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REDUCTION OF A SIMPLE DISTRIBUTED LOADING

Today’s Objectives:
Students will be able to determine
an equivalent force for a distributed
load.
In-Class Activities:
• Check Homework
• Applications
• Equivalent Force

= • Group Problem Solving

Mechanics for Engineers: Statics, 13th SI Edition © Pearson Education South Asia Pte Ltd
R. C. Hibbeler and Kai Beng Yap 2013. All rights reserved.
APPLICATIONS

There is a bundle (called a bunk) of 50 mm x 100


mm boards stored on a storage rack. This lumber
places a distributed load (due to the weight of the
wood) on the beams holding the bunk.

To analyze the load’s effect on the steel beams, it is


often helpful to reduce this distributed load to a single
force. How would you do this?

Mechanics for Engineers: Statics, 13th SI Edition © Pearson Education South Asia Pte Ltd
R. C. Hibbeler and Kai Beng Yap 2013. All rights reserved.
APPLICATIONS
(continued)
The uniform wind
pressure is acting on a
triangular sign (shown in
light brown).

To be able to design the joint


between the sign and the sign
post, we need to determine a
single equivalent resultant
force and its location.

Mechanics for Engineers: Statics, 13th SI Edition © Pearson Education South Asia Pte Ltd
R. C. Hibbeler and Kai Beng Yap 2013. All rights reserved.
DISTRIBUTED LOADING
In many situations, a surface
area of a body is subjected to a
distributed load. Such forces are
caused by winds, fluids, or the
weight of items on the body’s
surface.

We will analyze the most common


case of a distributed pressure
loading. This is a uniform load
along one axis of a flat rectangular
body.

In such cases, w is a function of


x and has units of force per
length.
Mechanics for Engineers: Statics, 13th SI Edition © Pearson Education South Asia Pte Ltd
R. C. Hibbeler and Kai Beng Yap 2013. All rights reserved.
MAGNITUDE OF RESULTANT FORCE

Consider an element of length dx.


The force magnitude dF acting on it
is given as
dF = w(x) dx

The net force on the beam is given


by
+  FR = L dF = L w(x) dx = A
Here A is the area under the loading
curve w(x).

Mechanics for Engineers: Statics, 13th SI Edition © Pearson Education South Asia Pte Ltd
R. C. Hibbeler and Kai Beng Yap 2013. All rights reserved.
LOCATION OF THE RESULTANT FORCE

The force dF will produce a moment of


(x)(dF) about point O.

The total moment about point O is


given as

+ MRO = L x dF = L x w(x) dx

Assuming that FR acts at , it will


produce the moment about point O as

+ MRO = ( ) (FR) = L w(x) dx

Mechanics for Engineers: Statics, 13th SI Edition © Pearson Education South Asia Pte Ltd
R. C. Hibbeler and Kai Beng Yap 2013. All rights reserved.
LOCATION OF THE RESULTANT FORCE (continued)

Comparing the last two equations,


we get

You will learn more detail later, but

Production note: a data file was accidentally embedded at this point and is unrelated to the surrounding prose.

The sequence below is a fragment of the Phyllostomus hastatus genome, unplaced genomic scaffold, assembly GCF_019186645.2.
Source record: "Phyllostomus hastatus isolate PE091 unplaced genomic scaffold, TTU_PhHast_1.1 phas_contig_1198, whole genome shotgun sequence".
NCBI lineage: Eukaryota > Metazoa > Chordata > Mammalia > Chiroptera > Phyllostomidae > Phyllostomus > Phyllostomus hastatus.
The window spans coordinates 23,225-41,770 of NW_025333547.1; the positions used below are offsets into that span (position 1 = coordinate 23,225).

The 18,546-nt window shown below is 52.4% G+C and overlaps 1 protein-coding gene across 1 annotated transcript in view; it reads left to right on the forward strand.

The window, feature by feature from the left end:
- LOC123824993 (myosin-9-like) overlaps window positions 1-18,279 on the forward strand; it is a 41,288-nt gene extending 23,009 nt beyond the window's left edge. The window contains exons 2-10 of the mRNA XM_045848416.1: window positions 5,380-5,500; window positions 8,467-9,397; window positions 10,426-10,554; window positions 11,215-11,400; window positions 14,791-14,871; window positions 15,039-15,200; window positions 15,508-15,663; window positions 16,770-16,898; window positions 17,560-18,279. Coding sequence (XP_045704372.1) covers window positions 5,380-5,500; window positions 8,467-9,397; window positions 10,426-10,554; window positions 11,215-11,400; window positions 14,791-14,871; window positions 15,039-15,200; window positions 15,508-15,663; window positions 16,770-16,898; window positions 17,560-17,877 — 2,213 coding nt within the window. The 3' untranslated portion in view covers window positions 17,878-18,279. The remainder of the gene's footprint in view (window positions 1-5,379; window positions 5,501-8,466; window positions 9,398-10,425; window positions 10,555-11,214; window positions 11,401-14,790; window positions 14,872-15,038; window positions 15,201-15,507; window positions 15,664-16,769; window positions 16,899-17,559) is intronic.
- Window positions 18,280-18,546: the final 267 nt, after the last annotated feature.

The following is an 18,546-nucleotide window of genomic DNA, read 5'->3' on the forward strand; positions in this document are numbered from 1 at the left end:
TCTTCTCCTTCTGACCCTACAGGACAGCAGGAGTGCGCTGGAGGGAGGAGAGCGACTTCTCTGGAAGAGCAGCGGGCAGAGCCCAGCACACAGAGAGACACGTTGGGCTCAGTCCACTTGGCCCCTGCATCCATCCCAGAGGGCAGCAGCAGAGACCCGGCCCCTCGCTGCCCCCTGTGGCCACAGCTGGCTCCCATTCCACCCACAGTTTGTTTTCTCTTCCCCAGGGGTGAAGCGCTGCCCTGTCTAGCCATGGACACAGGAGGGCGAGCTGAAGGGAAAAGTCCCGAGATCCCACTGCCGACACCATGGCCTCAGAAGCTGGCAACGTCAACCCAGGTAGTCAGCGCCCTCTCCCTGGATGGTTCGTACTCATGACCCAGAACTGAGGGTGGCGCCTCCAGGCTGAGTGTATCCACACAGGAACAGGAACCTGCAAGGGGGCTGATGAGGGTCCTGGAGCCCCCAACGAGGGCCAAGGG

FR acts through a point “C,” which is
called the geometric center or
centroid of the area under the
loading curve w(x).

Mechanics for Engineers: Statics, 13th SI Edition © Pearson Education South Asia Pte Ltd
R. C. Hibbeler and Kai Beng Yap 2013. All rights reserved.
EXAMPLES
Until you learn more about centroids, we will consider only
rectangular and triangular loading diagrams.

Finding the area of a rectangle and its centroid is easy!


Note that triangle presents a bit of a challenge but still is
pretty straightforward.

Mechanics for Engineers: Statics, 13th SI Edition © Pearson Education South Asia Pte Ltd
R. C. Hibbeler and Kai Beng Yap 2013. All rights reserved.
EXAMPLES
Now let’s complete the calculations to find the concentrated
loads (which is a common name for the resultant of the
distributed load).

The rectangular load: FR = 10  5 = 50 kN and x = 2.5 m.

The triangular loading: –


FR = (0.5) (600) (6) = 1,800 N and x = 6 – (1/3) 6 = 4 m.
Please note that the centroid of a right triangle is at a distance
one third the width of the triangle as measured from its
base. Mechanics for Engineers: Statics, 13th SI Edition © Pearson Education South Asia Pte Ltd
R. C. Hibbeler and Kai Beng Yap 2013. All rights reserved.
GROUP PROBLEM SOLVING

Given: The loading on the


beam as shown.
Find: The equivalent force
and its location
from point A.
Plan:

1) The distributed loading can be divided into three parts. (one


rectangular loading and two triangular loadings).
2) Find FR and its location for each of these three distributed
loads.
3) Determine the overall FR of the three point loadings and its
location.
Mechanics for Engineers: Statics, 13th SI Edition © Pearson Education South Asia Pte Ltd
R. C. Hibbeler and Kai Beng Yap 2013. All rights reserved.
GROUP PROBLEM SOLVING (continued)
For the left triangular loading of
height 800 N/m and width 12 m,

FR1 = (0.5) 800 Χ 12 = 4800 N

x1 = (2/3) (12) = 8 m from A

For the top right triangular loading of height 300 N/m and width 9 m,
FR2 = (0.5) (300) (9) = 1350 N

and its line of action is at x2 = (1/3) (9)+12 = 15 m from A


For the rectangular loading of height 500 N/m and width 9 m,
FR3 = (500) (9) = 4500 N

and its line of action is at x3 = (1/2) (9)+12 = 16.5 m from A

Mechanics for Engineers: Statics, 13th SI Edition © Pearson Education South Asia Pte Ltd
R. C. Hibbeler and Kai Beng Yap 2013. All rights reserved.
GROUP PROBLEM SOLVING (continued)
1350 N
15 m
4800 N 4500 N
16.5 m
8m

Mechanics for Engineers: Statics, 13th SI Edition © Pearson Education South Asia Pte Ltd
R. C. Hibbeler and Kai Beng Yap 2013. All rights reserved.
Mechanics for Engineers: Statics, 13th SI Edition © Pearson Education South Asia Pte Ltd
R. C. Hibbeler and Kai Beng Yap 2013. All rights reserved.